When two family foundations met in the summer of 2010 to allow their engaged youth to connect with and learn from one another, we never would have predicted what would come out of it. It was these two foundations along with two others that launched, Youth Philanthropy Connect, a project of the Frieda C. Fox Family Foundation aimed at fostering youth engagement in philanthropy. This past week’s 4th annual Youth Philanthropy Connect conference themed “Weaving a Web of Support” was a testament to the incredible things that happen when foundations reach out and build relationships with one another and say YES to engaging youth in the work of their foundation. (NOTE: NCFP was proud to participate in the convening as a partner and lead facilitator for the adult track.)
Here are just a few of the amazing things we witnessed at last week’s conference:
- Youth want to talk about and own the work they are doing as grantmakers and change agents. The conference kicked off with Dave DeLuca from DoSomething.org talking about how they create social change campaigns and was followed by a session where each foundation/organization created a poster describing the work they’re doing in youth philanthropy. The youth produced the drawings with great knowledge and presented them to others in a gallery walk (see the photos for a sampling of drawings).
- Youth want to have fun and be inclusive. Thursday afternoon featured high-energy teambuilding facilitated by Eric Rowles with Leading to Change who supports community-based youth philanthropy programs in North Carolina. From funny handshakes to sharing dance moves to scoring goals with beach balls and hula hoops, youth were making friends, supporting one another, and making sure everyone was cared for, especially those with mobility issues.
- Youth are aware of themselves and are open to talking about it. We kicked off day two by beta testing a new tool currently in development by 21/64 using play therapy. Youth and adults in attendance each selected miniature figurines to show their dreamed and dreaded selves as a philanthropist. They then partnered across generations to share and discuss their decisions. As one youth shared, “It was so cool to see that my figurines and meanings were similar to my adult partner. It made me feel good and supported to know we all have challenges we are working on.”
- Youth recognize they need a web of support to achieve greater impact. Our Youth Leadership Team picked the theme “Weaving a Web of Support,” to encourage the use of networks in philanthropy—personally, with their families and foundations, and more broadly with the field. The theme was brought home during the closing panel discussion between Simone Bernstein of VolunTeen Nation and Erin Schrode of Teens Turning Green when they both shared how important their families had been in supporting them as teen changemakers.
- The younger the better. On Saturday morning, the group met to make grant decisions for the five nonprofit Giving Circle finalists they met on Friday’s Nonprofit Day. All of the conversations were thoughtful, strategic, and bold, but guess whose funding recommendations “won”? It was the group of 8-12 year olds. Given a voice, they took the opportunity very seriously and they knocked it out of the park! And, incentives can work—we increased our participation in social media, grant review, and project participation through candy, prizes, and Kiva gift cards!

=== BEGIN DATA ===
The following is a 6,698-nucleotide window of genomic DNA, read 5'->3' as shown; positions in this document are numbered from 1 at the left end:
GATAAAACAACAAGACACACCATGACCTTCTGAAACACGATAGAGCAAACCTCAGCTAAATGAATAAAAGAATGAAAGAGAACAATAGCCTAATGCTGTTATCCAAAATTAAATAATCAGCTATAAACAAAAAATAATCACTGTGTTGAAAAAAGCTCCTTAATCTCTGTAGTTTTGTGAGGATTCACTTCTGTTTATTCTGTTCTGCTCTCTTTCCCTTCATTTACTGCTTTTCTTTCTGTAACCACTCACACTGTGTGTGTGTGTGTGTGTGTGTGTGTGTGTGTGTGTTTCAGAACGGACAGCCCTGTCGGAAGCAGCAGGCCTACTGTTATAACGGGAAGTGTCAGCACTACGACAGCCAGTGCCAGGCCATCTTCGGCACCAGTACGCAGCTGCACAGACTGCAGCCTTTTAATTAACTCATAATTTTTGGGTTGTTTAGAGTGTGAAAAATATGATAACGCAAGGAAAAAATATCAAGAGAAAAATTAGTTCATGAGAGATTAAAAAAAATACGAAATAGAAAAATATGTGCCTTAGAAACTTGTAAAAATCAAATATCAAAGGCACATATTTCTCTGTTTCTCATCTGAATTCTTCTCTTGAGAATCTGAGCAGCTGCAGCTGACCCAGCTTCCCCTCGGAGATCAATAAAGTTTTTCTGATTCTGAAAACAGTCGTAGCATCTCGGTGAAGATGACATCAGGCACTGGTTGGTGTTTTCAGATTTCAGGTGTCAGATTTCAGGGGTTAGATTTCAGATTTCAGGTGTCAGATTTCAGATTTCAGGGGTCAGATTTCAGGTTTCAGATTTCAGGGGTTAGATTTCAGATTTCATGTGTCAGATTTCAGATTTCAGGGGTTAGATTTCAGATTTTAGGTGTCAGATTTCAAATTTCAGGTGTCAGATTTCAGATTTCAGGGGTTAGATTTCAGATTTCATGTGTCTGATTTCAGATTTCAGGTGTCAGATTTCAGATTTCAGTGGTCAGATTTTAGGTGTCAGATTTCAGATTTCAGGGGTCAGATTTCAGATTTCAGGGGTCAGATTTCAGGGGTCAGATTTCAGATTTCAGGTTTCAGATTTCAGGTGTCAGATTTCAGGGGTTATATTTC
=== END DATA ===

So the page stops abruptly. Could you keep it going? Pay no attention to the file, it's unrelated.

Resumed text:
- If youth see other youth being taken seriously in leadership roles, they volunteer. Before the conference even kicked off, we had three youth asking how they could be involved on the youth leadership team (our national team of youth ages 12-21 who plan the conference and provide strategic direction to YPC). By the end of the conference, there were even more. The youth are interested because they have an incredible passion, they want to work with other youth, and they see youth at the podium talking and know they will be taken seriously
So, here is some advice for engaging youth in philanthropy culminating from our experiences last week:
- Be open and vulnerable: share your experiences honestly with youth to help them learn from your successes and mistakes!
- Make it fun (incentives can help!): making philanthropy, board meetings, networking, etc. fun experiences will help youth find joy through their giving.
- Let them care and find ways to show empathy for one another and other youth you are working with.
- Leadership = Ownership: let them take ownership of their work by taking the lead. You may be surprised by how they step up to the challenge!
- Don’t reinvent the wheel: research youth engagement strategies to help you brainstorm methods to implement in your organization.
- Find ways to show support for your youth: support their fundraising in creative ways, volunteer with them, ask smart questions to help them think deeper about their work.
We challenge you to experiment with engaging youth from your family or the communities you care about in your philanthropy. More often than not, giving youth opportunities will result in them taking the initiative and running with their ideas. We hope you will be as impressed as we are in the ways younger generations want to and can make a difference.
Are you interested in learning more? Here’s a link to resources from NCFP on Next Gen Boards. And, you can sign up here for the monthly YPC e-newsletter that will ensure you know about the soon to be announced Fall youth webinar series, future tools like the Teen Philanthropy Café readers coming from Exponent Philanthropy and the 21/64 rolePlay tool, and future convenings and resource opportunities.